A new Seattle University study shines a much-needed light on the growth of local policies statewide that criminalize homelessness.
THOUSANDS of families are homeless in Washington, including at least 10,000 people right here in King County, according to the annual One Night Count.
The homeless are often hidden from view, but some can be seen sleeping on sidewalks and sitting in public spaces with whatever dignity and possessions they have left.
Ending homelessness has to be a community effort, yet city leaders continue to pass policies that hurt instead of help.
A February Seattle Times editorial called out local governments from Sammamish to Redmond, Kent to North Bend for putting up barriers to prevent faith-based organizations from assisting the homeless. At the time, they blocked tent cities, charged exorbitant permit fees or caved to opposition from neighbors.
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Now comes a new survey from the Seattle University School of Law analyzing municipal codes of 72 cities statewide. The study finds that cities are increasingly — sometimes inadvertently and in the name of public safety — criminalizing “necessary, life-sustaining activities” by those who find themselves without a home.
Cities large and small outlaw or limit basic acts, such as sitting, standing or sleeping in public places, or overnight parking by people with no other place except their cars to sleep. Since 2000, local governments have enacted 288 new ordinances targeting homelessness. Auburn ranks the highest with 14 ordinances, compared to Seattle’s seven.
Cities and counties — and the taxpayers they serve — must ask themselves what they are trying to accomplish. These ordinances may simply seek a civil and hygienic public space. But an equitable society must also gauge the unintended consequences.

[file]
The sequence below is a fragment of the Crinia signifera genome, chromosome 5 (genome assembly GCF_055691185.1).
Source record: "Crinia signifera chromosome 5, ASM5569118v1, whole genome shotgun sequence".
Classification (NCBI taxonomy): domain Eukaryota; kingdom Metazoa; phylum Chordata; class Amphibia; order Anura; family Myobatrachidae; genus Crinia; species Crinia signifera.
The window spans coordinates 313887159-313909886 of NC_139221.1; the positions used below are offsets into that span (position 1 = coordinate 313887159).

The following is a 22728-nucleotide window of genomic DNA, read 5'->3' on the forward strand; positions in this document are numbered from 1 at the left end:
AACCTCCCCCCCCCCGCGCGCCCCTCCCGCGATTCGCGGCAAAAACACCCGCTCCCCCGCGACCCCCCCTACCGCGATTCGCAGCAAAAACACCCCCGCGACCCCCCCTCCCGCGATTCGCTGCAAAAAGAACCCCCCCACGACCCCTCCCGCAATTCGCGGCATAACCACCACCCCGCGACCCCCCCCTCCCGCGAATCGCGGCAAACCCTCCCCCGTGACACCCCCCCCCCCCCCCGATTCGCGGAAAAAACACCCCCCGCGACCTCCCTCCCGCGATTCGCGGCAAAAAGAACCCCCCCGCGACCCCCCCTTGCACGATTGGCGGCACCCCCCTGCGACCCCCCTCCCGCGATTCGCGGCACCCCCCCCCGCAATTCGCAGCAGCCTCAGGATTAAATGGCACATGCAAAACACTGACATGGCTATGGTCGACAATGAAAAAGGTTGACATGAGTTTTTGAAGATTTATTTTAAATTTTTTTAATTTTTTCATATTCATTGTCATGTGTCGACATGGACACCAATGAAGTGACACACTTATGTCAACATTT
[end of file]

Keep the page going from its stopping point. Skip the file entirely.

Penalties vary between $250 and $5,000. Enforcement is inconsistent and many offenders are unable to pay, possibly digging them deeper into homelessness. They are chased by criminal or credit histories that make their housing search more difficult.
The Seattle University study is a timely reminder that public policy should enhance, not undermine, the work being done to end homelessness and get people back on their feet.
Small steps matter. While the city works on ending homelessness, Mayor Ed Murray recently announced plans to convert city-owned property into a 100-bed shelter by late summer.
Cities and counties should also offer hygiene centers, such as Seattle’s Urban Rest Stop, which is an alternative to urinating on the sidewalk.
Homelessness is a collective problem, requiring regional solutions. That means adequate services and affordable housing. But it requires municipalities to consider the effects of policies that, unintentionally, perpetuate the cycle of homelessness.